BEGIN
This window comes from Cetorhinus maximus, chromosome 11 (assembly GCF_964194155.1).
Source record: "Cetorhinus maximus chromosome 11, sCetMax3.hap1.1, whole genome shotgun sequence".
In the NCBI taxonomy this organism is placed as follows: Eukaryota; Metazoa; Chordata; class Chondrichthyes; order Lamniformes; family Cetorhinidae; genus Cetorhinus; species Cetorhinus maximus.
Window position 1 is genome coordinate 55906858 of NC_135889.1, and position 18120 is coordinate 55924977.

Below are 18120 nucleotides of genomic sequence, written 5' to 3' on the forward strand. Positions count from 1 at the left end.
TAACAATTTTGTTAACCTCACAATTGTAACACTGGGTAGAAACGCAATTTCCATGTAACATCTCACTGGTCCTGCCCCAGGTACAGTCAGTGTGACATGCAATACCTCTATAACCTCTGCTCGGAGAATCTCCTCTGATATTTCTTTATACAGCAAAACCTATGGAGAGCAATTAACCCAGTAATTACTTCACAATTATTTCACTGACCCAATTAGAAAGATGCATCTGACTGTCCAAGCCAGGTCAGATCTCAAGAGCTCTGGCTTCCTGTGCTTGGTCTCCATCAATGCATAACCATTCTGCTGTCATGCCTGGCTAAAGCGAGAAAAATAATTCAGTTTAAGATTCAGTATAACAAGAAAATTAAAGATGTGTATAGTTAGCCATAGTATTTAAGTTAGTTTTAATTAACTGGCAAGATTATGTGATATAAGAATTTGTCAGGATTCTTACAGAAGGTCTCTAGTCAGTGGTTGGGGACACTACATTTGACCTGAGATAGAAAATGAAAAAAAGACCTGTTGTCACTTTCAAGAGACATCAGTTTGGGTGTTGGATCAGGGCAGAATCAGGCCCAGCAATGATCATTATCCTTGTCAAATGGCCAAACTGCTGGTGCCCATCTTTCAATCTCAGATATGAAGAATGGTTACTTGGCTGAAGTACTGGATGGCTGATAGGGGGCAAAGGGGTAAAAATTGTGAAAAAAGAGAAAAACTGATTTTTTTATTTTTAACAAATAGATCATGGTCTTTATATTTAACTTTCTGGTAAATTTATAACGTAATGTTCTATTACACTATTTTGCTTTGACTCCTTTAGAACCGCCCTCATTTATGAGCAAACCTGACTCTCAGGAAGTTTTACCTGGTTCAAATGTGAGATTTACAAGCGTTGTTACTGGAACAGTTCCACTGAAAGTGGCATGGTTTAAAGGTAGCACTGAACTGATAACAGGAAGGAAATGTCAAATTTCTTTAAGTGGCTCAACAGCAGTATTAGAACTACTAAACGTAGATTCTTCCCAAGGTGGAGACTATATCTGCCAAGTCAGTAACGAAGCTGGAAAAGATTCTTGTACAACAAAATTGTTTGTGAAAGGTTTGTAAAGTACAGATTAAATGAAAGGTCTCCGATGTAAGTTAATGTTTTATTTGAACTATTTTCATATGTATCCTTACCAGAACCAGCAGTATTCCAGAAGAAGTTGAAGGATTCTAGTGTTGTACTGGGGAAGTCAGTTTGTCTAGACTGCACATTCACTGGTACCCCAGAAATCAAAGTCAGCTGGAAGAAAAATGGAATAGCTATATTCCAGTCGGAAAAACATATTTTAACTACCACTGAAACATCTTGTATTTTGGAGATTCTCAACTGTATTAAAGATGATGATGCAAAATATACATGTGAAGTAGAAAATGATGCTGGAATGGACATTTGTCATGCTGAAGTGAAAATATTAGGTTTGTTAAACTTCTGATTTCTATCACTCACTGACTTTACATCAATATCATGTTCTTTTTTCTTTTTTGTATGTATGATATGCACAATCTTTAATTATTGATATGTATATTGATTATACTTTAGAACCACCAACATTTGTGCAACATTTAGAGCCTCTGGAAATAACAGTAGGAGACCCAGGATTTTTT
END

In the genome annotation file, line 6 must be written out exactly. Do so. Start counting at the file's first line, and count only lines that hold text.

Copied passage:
TAACAATTTTGTTAACCTCACAATTGTAACACTGGGTAGAAACGCAATTTCCATGTAACATCTCACTGGTCCTGCCCCAGGTACAGTCAGTGTGACATGCAATACCTCTATAACCTCTGCTCGGAGAATCTCCTCTGATATTTCTTTATACAGCAAAACCTATGGAGAGCAATTAACCCAGTAATTACTTCACAATTATTTCACTGACCCAATTAGAAAGATGCATCTGACTGTCCAAGCCAGGTCAGATCTCAAGAGCTCTGGCTTCCTGTGCTTGGTCTCCATCAATGCATAACCATTCTGCTGTCATGCCTGGCTAAAGCGAGAAAAATAATTCAGTTTAAGATTCAGTATAACAAGAAAATTAAAGATGTGTATAGTTAGCCATAGTATTTAAGTTAGTTTTAATTAACTGGCAAGATTATGTGATATAAGAATTTGTCAGGATTCTTACAGAAGGTCTCTAGTCAGTGGTTGGGGACACTACATTTGACCTGAGATAGAAAATGAAAAAAAGACCTGTTGTCACTTTCAAGAGACATCAGTTTGGGTGTTGGATCAGGGCAGAATCAGGCCCAGCAATGATCATTATCCTTGTCAAATGGCCAAACTGCTGGTGCCCATCTTTCAATCTCAGATATGAAGAATGGTTACTTGGCTGAAGTACTGGATGGCTGATAGGGGGCAAAGGGGTAAAAATTGTGAAAAAAGAGAAAAACTGATTTTTTTATTTTTAACAAATAGATCATGGTCTTTATATTTAACTTTCTGGTAAATTTATAACGTAATGTTCTATTACACTATTTTGCTTTGACTCCTTTAGAACCGCCCTCATTTATGAGCAAACCTGACTCTCAGGAAGTTTTACCTGGTTCAAATGTGAGATTTACAAGCGTTGTTACTGGAACAGTTCCACTGAAAGTGGCATGGTTTAAAGGTAGCACTGAACTGATAACAGGAAGGAAATGTCAAATTTCTTTAAGTGGCTCAACAGCAGTATTAGAACTACTAAACGTAGATTCTTCCCAAGGTGGAGACTATATCTGCCAAGTCAGTAACGAAGCTGGAAAAGATTCTTGTACAACAAAATTGTTTGTGAAAGGTTTGTAAAGTACAGATTAAATGAAAGGTCTCCGATGTAAGTTAATGTTTTATTTGAACTATTTTCATATGTATCCTTACCAGAACCAGCAGTATTCCAGAAGAAGTTGAAGGATTCTAGTGTTGTACTGGGGAAGTCAGTTTGTCTAGACTGCACATTCACTGGTACCCCAGAAATCAAAGTCAGCTGGAAGAAAAATGGAATAGCTATATTCCAGTCGGAAAAACATATTTTAACTACCACTGAAACATCTTGTATTTTGGAGATTCTCAACTGTATTAAAGATGATGATGCAAAATATACATGTGAAGTAGAAAATGATGCTGGAATGGACATTTGTCATGCTGAAGTGAAAATATTAGGTTTGTTAAACTTCTGATTTCTATCACTCACTGACTTTACATCAATATCATGTTCTTTTTTCTTTTTTGTATGTATGATATGCACAATCTTTAATTATTGATATGTATATTGATTATACTTTAGAACCACCAACATTTGTGCAACATTTAGAGCCTCTGGAAATAACAGTAGGAGACCCAGGATTTTTT